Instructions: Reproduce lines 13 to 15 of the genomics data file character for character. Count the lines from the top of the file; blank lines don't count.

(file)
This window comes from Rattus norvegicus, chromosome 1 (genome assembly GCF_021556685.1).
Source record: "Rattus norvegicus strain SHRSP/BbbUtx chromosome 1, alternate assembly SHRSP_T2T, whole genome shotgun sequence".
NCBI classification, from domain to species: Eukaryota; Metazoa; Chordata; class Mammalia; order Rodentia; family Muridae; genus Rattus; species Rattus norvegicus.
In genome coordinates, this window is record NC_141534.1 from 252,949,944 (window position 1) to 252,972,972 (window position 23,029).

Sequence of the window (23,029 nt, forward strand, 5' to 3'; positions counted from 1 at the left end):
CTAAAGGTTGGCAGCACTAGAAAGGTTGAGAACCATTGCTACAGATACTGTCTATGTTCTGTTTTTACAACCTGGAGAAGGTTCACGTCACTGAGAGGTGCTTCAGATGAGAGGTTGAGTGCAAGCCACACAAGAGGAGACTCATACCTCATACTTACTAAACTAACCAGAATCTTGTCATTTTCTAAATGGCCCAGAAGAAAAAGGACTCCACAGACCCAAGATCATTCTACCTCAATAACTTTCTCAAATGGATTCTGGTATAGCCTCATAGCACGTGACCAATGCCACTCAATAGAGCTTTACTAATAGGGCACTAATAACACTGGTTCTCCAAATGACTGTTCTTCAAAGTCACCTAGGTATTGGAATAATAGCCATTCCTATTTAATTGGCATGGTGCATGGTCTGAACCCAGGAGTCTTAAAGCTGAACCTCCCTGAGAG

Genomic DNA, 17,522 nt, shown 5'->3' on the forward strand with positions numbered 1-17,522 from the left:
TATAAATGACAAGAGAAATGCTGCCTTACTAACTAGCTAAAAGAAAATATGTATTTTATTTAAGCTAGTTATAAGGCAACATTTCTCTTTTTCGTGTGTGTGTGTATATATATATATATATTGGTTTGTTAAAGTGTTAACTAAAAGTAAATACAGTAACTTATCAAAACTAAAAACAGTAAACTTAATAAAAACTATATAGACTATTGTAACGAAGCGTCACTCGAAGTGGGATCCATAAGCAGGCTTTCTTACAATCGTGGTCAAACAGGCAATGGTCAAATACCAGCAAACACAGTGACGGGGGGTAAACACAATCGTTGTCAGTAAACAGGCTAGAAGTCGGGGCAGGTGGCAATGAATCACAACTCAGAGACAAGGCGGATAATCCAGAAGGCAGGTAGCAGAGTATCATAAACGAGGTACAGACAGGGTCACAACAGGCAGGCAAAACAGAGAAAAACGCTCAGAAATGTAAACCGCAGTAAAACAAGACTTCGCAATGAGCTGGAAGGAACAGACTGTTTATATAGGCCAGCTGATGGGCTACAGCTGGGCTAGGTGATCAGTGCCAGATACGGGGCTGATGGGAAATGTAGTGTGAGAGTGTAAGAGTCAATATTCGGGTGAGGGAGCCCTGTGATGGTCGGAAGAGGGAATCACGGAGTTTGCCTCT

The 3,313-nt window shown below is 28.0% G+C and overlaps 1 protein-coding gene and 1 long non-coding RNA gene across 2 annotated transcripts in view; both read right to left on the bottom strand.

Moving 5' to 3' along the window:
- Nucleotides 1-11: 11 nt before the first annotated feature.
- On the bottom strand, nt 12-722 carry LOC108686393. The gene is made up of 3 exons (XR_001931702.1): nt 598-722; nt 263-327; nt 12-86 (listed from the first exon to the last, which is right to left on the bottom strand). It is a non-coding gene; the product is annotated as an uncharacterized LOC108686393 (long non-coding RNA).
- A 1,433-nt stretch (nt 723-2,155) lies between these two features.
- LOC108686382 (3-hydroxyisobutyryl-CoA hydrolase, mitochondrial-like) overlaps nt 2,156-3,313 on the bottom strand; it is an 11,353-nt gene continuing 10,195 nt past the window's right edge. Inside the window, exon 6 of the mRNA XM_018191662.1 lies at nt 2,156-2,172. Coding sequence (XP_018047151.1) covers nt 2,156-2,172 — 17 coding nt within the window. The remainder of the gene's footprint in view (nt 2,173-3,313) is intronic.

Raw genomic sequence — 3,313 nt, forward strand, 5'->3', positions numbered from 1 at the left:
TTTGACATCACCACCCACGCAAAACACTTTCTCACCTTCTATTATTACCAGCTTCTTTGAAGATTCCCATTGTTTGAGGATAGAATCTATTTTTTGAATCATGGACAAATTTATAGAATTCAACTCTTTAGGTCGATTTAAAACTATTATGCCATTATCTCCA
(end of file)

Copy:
- A 1,433-nt stretch (nt 723-2,155) lies between these two features.
- LOC108686382 (3-hydroxyisobutyryl-CoA hydrolase, mitochondrial-like) overlaps nt 2,156-3,313 on the bottom strand; it is an 11,353-nt gene continuing 10,195 nt past the window's right edge. Inside the window, exon 6 of the mRNA XM_018191662.1 lies at nt 2,156-2,172. Coding sequence (XP_018047151.1) covers nt 2,156-2,172 — 17 coding nt within the window. The remainder of the gene's footprint in view (nt 2,173-3,313) is intronic.

Raw genomic sequence — 3,313 nt, forward strand, 5'->3', positions numbered from 1 at the left: